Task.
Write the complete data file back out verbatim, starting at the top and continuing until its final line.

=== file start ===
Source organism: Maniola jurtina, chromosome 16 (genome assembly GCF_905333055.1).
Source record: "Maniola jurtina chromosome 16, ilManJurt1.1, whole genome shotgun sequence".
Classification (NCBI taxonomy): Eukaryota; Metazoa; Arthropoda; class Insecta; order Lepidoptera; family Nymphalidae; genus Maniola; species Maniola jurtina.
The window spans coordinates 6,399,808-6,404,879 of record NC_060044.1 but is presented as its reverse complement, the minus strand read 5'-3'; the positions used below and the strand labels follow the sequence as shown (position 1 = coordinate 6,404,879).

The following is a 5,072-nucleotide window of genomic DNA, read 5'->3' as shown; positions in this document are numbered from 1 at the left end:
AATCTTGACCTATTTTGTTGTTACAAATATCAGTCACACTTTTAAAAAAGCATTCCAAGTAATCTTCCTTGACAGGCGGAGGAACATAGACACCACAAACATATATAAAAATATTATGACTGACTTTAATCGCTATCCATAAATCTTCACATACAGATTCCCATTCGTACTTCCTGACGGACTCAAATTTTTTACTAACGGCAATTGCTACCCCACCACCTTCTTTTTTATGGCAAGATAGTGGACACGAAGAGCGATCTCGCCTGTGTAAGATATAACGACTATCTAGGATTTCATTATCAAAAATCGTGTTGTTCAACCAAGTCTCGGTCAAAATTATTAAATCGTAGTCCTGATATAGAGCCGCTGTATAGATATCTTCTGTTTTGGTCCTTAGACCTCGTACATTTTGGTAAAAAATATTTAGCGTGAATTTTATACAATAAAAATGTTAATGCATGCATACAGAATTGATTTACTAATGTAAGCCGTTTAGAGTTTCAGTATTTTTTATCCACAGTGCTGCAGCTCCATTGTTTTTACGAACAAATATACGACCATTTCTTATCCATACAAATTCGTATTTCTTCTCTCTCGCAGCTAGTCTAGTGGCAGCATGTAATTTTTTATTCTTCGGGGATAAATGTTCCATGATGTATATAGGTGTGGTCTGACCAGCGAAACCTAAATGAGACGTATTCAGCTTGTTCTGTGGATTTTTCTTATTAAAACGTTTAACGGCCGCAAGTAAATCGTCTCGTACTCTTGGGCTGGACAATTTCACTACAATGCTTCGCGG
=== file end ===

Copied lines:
Source organism: Maniola jurtina, chromosome 16 (genome assembly GCF_905333055.1).
Source record: "Maniola jurtina chromosome 16, ilManJurt1.1, whole genome shotgun sequence".
Classification (NCBI taxonomy): Eukaryota; Metazoa; Arthropoda; class Insecta; order Lepidoptera; family Nymphalidae; genus Maniola; species Maniola jurtina.
The window spans coordinates 6,399,808-6,404,879 of record NC_060044.1 but is presented as its reverse complement, the minus strand read 5'-3'; the positions used below and the strand labels follow the sequence as shown (position 1 = coordinate 6,404,879).

The following is a 5,072-nucleotide window of genomic DNA, read 5'->3' as shown; positions in this document are numbered from 1 at the left end:
AATCTTGACCTATTTTGTTGTTACAAATATCAGTCACACTTTTAAAAAAGCATTCCAAGTAATCTTCCTTGACAGGCGGAGGAACATAGACACCACAAACATATATAAAAATATTATGACTGACTTTAATCGCTATCCATAAATCTTCACATACAGATTCCCATTCGTACTTCCTGACGGACTCAAATTTTTTACTAACGGCAATTGCTACCCCACCACCTTCTTTTTTATGGCAAGATAGTGGACACGAAGAGCGATCTCGCCTGTGTAAGATATAACGACTATCTAGGATTTCATTATCAAAAATCGTGTTGTTCAACCAAGTCTCGGTCAAAATTATTAAATCGTAGTCCTGATATAGAGCCGCTGTATAGATATCTTCTGTTTTGGTCCTTAGACCTCGTACATTTTGGTAAAAAATATTTAGCGTGAATTTTATACAATAAAAATGTTAATGCATGCATACAGAATTGATTTACTAATGTAAGCCGTTTAGAGTTTCAGTATTTTTTATCCACAGTGCTGCAGCTCCATTGTTTTTACGAACAAATATACGACCATTTCTTATCCATACAAATTCGTATTTCTTCTCTCTCGCAGCTAGTCTAGTGGCAGCATGTAATTTTTTATTCTTCGGGGATAAATGTTCCATGATGTATATAGGTGTGGTCTGACCAGCGAAACCTAAATGAGACGTATTCAGCTTGTTCTGTGGATTTTTCTTATTAAAACGTTTAACGGCCGCAAGTAAATCGTCTCGTACTCTTGGGCTGGACAATTTCACTACAATGCTTCGCGG